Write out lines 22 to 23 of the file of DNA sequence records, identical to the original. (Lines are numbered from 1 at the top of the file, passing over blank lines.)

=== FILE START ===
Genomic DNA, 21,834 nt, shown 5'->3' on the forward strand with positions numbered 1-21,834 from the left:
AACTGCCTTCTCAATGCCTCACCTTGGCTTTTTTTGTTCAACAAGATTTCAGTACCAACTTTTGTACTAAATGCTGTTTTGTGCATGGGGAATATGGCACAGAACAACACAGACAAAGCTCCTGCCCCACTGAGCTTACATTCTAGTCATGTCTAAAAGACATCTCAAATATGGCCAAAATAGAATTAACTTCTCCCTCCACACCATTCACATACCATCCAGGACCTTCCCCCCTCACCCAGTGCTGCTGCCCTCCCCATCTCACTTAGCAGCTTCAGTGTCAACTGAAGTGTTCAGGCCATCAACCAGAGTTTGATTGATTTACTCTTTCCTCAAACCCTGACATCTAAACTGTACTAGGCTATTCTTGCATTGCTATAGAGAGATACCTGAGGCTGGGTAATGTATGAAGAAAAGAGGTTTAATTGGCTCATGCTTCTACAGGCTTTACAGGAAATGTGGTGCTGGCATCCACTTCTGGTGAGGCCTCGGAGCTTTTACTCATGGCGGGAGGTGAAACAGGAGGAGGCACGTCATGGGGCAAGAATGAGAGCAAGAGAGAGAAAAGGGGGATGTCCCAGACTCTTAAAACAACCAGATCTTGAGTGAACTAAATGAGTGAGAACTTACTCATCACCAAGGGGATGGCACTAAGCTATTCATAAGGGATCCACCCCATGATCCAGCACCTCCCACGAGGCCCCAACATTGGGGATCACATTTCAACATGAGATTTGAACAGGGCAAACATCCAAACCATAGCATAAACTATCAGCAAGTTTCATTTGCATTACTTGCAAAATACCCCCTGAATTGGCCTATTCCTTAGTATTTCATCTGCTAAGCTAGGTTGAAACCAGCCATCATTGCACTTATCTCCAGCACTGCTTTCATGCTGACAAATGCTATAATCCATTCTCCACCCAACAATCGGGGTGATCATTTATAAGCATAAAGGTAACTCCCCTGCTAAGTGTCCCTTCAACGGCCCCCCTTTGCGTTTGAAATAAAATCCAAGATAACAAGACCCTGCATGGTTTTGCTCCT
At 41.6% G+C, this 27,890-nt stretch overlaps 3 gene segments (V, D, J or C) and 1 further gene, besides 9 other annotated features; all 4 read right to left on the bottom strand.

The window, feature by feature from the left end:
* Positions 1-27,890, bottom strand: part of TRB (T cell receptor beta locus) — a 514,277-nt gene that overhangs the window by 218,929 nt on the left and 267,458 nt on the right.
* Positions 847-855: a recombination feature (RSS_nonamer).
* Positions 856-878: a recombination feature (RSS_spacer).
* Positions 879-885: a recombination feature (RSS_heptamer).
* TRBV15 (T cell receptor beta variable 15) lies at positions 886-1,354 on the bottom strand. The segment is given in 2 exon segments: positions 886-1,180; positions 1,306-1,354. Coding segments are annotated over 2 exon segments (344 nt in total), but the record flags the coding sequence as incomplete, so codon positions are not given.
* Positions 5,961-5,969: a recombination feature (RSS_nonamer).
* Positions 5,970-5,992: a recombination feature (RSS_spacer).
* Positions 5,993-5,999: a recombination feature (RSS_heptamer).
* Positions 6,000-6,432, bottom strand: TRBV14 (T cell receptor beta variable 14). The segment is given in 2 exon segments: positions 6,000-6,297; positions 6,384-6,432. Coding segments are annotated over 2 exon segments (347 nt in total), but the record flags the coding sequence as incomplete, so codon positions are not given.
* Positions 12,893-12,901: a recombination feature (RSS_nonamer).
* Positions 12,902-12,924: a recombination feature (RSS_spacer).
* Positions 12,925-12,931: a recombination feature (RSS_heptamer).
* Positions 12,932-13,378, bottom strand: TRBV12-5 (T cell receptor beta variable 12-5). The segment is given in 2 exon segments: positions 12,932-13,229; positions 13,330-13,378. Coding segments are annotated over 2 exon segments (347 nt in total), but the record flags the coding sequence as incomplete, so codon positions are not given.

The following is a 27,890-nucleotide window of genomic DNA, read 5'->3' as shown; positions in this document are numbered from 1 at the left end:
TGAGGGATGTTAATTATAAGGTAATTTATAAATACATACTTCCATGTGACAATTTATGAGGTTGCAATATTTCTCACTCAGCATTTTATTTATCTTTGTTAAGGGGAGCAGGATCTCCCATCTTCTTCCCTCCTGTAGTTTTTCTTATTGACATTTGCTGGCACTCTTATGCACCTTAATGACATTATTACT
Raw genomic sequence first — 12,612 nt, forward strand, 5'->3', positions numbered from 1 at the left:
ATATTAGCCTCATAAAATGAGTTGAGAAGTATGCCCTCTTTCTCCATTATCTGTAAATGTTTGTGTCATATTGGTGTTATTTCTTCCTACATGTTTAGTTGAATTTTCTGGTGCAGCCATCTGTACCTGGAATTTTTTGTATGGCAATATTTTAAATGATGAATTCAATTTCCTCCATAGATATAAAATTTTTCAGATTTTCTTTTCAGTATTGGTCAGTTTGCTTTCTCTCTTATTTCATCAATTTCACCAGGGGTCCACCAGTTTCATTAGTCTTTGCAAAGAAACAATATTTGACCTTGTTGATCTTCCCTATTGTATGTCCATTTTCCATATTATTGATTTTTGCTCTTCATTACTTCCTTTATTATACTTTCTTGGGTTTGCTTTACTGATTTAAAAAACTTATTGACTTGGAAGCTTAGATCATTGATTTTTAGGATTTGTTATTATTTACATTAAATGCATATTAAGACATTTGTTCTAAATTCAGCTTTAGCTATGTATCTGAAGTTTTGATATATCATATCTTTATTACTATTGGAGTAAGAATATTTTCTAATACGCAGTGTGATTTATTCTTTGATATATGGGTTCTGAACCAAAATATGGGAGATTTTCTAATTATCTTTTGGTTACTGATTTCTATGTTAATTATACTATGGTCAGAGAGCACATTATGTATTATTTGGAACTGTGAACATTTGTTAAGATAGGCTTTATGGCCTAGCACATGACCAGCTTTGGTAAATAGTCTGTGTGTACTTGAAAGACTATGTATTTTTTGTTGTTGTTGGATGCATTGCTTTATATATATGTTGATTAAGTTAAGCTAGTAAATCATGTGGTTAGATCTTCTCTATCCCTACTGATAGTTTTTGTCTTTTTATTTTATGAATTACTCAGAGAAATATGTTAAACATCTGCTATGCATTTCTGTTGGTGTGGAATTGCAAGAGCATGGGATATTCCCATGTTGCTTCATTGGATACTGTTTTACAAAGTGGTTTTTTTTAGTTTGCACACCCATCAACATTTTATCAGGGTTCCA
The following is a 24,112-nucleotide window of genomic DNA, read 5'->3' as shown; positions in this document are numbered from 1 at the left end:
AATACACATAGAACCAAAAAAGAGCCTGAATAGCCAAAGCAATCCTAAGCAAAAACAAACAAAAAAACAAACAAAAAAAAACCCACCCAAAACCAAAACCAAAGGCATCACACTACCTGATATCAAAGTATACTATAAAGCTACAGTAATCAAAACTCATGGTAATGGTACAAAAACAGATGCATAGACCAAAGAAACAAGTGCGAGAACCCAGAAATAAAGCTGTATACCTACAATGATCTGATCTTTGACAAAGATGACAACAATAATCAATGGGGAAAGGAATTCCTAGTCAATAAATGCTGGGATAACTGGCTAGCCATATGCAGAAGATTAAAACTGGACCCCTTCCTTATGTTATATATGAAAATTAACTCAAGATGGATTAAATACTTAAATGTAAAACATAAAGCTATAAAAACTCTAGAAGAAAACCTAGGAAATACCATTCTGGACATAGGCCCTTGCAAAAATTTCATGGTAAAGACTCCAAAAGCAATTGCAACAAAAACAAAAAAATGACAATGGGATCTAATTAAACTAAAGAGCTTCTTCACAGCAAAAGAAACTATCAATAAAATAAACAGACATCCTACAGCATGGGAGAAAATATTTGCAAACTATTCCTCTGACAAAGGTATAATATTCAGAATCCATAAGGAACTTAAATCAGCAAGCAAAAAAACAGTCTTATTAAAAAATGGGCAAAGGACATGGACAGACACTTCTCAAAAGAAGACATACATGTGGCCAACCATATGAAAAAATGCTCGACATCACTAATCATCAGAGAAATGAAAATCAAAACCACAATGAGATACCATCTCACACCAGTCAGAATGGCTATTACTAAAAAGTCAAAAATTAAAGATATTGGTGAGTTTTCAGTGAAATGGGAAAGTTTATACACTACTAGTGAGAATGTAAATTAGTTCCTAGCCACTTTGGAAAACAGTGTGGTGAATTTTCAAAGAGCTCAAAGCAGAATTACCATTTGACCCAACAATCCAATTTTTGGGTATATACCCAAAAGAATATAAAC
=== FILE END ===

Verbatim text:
The following is a 24,112-nucleotide window of genomic DNA, read 5'->3' as shown; positions in this document are numbered from 1 at the left end:
AATACACATAGAACCAAAAAAGAGCCTGAATAGCCAAAGCAATCCTAAGCAAAAACAAACAAAAAAACAAACAAAAAAAAACCCACCCAAAACCAAAACCAAAGGCATCACACTACCTGATATCAAAGTATACTATAAAGCTACAGTAATCAAAACTCATGGTAATGGTACAAAAACAGATGCATAGACCAAAGAAACAAGTGCGAGAACCCAGAAATAAAGCTGTATACCTACAATGATCTGATCTTTGACAAAGATGACAACAATAATCAATGGGGAAAGGAATTCCTAGTCAATAAATGCTGGGATAACTGGCTAGCCATATGCAGAAGATTAAAACTGGACCCCTTCCTTATGTTATATATGAAAATTAACTCAAGATGGATTAAATACTTAAATGTAAAACATAAAGCTATAAAAACTCTAGAAGAAAACCTAGGAAATACCATTCTGGACATAGGCCCTTGCAAAAATTTCATGGTAAAGACTCCAAAAGCAATTGCAACAAAAACAAAAAAATGACAATGGGATCTAATTAAACTAAAGAGCTTCTTCACAGCAAAAGAAACTATCAATAAAATAAACAGACATCCTACAGCATGGGAGAAAATATTTGCAAACTATTCCTCTGACAAAGGTATAATATTCAGAATCCATAAGGAACTTAAATCAGCAAGCAAAAAAACAGTCTTATTAAAAAATGGGCAAAGGACATGGACAGACACTTCTCAAAAGAAGACATACATGTGGCCAACCATATGAAAAAATGCTCGACATCACTAATCATCAGAGAAATGAAAATCAAAACCACAATGAGATACCATCTCACACCAGTCAGAATGGCTATTACTAAAAAGTCAAAAATTAAAGATATTGGTGAGTTTTCAGTGAAATGGGAAAGTTTATACACTACTAGTGAGAATGTAAATTAGTTCCTAGCCACTTTGGAAAACAGTGTGGTGAATTTTCAAAGAGCTCAAAGCAGAATTACCATTTGACCCAACAATCCAATTTTTGGGTATATACCCAAAAGAATATAAAC